Houston Matters

Have social media’s ‘hot takes’ and memes replaced genuine, well-written discourse?

We ask a father and daughter for whom writing is central to their lives.


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This week marked the anniversary in 1776 of Thomas Paine publishing his pamphlet, Common Sense. In 47 pages, he advocated for independence from Great Britain through clear, persuasive writing.

Now, nearly 250 years later, we have a lot of people who are more than happy to share their thoughts, often in plain and not very impressive prose, and usually in reductive and pithy sentences, memes, or emojis.

That left us wondering: Are we losing our ability to write compelling, elaborate, but clearly thought-out and persuasive essays? Are social media threads the closest we get now? Have we abdicated the high ground of quality intellectual discourse in favor of "hot takes?" Is there space anymore for well-crafted, highly sourced, idea-provoking language that doesn't just pander to a bubble, but challenges our strongly held beliefs? And if there is, who is in that space writing it, and who's reading it?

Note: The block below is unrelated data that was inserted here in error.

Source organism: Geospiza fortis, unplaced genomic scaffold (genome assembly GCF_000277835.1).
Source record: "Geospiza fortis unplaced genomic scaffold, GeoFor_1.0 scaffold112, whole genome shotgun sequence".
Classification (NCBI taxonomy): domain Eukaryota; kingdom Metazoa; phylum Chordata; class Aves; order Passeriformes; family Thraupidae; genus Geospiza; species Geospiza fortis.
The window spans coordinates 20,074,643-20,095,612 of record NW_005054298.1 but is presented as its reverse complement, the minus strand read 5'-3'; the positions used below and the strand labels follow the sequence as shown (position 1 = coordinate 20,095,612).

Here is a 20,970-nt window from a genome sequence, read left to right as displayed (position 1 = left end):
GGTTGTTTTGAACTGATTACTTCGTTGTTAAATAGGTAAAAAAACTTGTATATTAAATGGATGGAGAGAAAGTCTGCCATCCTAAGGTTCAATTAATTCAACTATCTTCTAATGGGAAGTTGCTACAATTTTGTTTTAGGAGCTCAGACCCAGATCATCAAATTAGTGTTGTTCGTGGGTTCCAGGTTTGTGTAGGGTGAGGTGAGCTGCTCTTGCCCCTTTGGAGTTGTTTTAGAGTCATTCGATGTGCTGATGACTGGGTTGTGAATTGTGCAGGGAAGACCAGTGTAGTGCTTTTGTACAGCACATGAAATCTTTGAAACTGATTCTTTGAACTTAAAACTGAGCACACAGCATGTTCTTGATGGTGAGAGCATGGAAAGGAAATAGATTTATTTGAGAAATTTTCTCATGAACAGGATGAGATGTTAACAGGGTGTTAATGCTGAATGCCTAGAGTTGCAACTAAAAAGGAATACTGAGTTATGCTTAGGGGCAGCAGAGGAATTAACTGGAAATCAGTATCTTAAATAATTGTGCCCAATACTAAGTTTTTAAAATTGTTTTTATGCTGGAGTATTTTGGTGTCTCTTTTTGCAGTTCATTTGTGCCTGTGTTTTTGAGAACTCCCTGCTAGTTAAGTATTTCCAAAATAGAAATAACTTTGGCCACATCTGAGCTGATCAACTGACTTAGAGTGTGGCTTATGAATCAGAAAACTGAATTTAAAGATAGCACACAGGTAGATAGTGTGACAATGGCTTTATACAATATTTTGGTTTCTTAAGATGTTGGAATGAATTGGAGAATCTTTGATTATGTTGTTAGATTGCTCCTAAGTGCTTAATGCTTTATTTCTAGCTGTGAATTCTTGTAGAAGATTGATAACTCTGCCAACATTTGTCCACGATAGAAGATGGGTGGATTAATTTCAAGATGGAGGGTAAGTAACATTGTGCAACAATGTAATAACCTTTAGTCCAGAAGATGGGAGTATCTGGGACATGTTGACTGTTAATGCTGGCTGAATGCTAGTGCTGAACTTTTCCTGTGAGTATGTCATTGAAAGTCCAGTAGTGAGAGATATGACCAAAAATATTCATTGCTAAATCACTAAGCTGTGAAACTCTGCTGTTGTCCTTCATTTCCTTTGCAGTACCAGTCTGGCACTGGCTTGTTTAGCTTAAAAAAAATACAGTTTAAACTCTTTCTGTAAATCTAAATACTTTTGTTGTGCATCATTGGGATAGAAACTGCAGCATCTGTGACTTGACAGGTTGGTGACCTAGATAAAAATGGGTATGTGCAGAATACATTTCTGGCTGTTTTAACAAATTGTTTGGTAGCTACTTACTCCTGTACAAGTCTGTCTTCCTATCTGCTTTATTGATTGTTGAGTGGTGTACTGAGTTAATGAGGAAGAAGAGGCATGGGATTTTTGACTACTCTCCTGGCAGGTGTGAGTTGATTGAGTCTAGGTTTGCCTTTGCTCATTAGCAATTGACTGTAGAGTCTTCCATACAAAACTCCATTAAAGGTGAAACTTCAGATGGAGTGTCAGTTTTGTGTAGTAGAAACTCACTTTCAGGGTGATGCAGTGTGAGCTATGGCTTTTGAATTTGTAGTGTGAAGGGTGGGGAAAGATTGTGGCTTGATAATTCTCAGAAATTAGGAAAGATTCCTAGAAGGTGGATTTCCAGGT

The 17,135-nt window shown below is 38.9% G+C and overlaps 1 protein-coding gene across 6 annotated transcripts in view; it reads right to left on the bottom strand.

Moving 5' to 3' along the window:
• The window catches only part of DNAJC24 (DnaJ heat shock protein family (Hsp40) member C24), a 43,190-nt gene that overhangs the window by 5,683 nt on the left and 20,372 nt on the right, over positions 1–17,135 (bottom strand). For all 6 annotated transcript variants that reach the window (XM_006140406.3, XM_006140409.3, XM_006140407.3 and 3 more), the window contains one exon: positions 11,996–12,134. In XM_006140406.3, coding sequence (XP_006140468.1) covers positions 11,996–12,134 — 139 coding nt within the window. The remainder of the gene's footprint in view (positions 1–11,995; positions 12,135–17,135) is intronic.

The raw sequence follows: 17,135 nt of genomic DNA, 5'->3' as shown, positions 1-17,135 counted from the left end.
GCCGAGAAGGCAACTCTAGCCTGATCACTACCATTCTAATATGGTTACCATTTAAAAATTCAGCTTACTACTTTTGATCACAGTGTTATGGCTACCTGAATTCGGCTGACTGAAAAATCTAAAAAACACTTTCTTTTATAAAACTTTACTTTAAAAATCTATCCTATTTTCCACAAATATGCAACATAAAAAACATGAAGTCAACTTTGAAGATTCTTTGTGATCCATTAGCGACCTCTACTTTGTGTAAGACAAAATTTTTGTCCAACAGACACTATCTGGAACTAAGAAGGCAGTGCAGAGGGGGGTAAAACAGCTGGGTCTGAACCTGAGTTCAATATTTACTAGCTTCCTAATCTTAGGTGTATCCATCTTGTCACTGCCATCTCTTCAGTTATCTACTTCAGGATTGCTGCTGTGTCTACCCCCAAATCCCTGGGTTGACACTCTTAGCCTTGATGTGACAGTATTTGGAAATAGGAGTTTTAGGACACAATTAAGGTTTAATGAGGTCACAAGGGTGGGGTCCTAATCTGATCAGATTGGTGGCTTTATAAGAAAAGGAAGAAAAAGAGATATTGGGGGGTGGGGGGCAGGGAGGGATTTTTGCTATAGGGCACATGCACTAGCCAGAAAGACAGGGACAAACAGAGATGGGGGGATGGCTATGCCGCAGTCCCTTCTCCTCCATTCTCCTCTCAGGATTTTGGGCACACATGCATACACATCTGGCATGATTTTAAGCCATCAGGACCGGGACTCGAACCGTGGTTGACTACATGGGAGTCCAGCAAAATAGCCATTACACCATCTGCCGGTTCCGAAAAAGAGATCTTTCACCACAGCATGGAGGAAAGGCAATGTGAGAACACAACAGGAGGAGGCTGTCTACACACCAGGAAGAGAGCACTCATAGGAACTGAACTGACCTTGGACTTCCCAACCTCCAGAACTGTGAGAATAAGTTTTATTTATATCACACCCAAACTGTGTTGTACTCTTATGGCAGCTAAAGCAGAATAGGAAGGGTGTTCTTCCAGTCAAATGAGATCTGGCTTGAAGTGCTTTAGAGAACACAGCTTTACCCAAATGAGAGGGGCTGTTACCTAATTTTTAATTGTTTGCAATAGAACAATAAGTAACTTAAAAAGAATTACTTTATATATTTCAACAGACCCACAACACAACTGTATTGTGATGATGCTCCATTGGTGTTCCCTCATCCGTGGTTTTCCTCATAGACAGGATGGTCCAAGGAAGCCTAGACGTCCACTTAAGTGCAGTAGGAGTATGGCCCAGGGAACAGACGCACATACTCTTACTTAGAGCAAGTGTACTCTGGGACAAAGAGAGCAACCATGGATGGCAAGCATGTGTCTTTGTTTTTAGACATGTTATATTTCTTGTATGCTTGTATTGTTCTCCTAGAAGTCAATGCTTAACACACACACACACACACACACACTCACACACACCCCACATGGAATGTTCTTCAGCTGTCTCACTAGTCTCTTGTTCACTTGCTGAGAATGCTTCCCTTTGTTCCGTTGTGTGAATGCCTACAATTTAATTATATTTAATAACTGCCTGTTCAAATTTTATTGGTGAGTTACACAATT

In the audio above, we talk it over with Raj Mankad, the deputy opinion editor at the Houston Chronicle and co-founder of Grackle and Grackle Literary Enterprises, which teaches and consults on creative writing. Also with us is Raj's daughter, Lila Mankad, a published poet and senior in the creative writing program at the Kinder High School for the Performing and Visual Arts.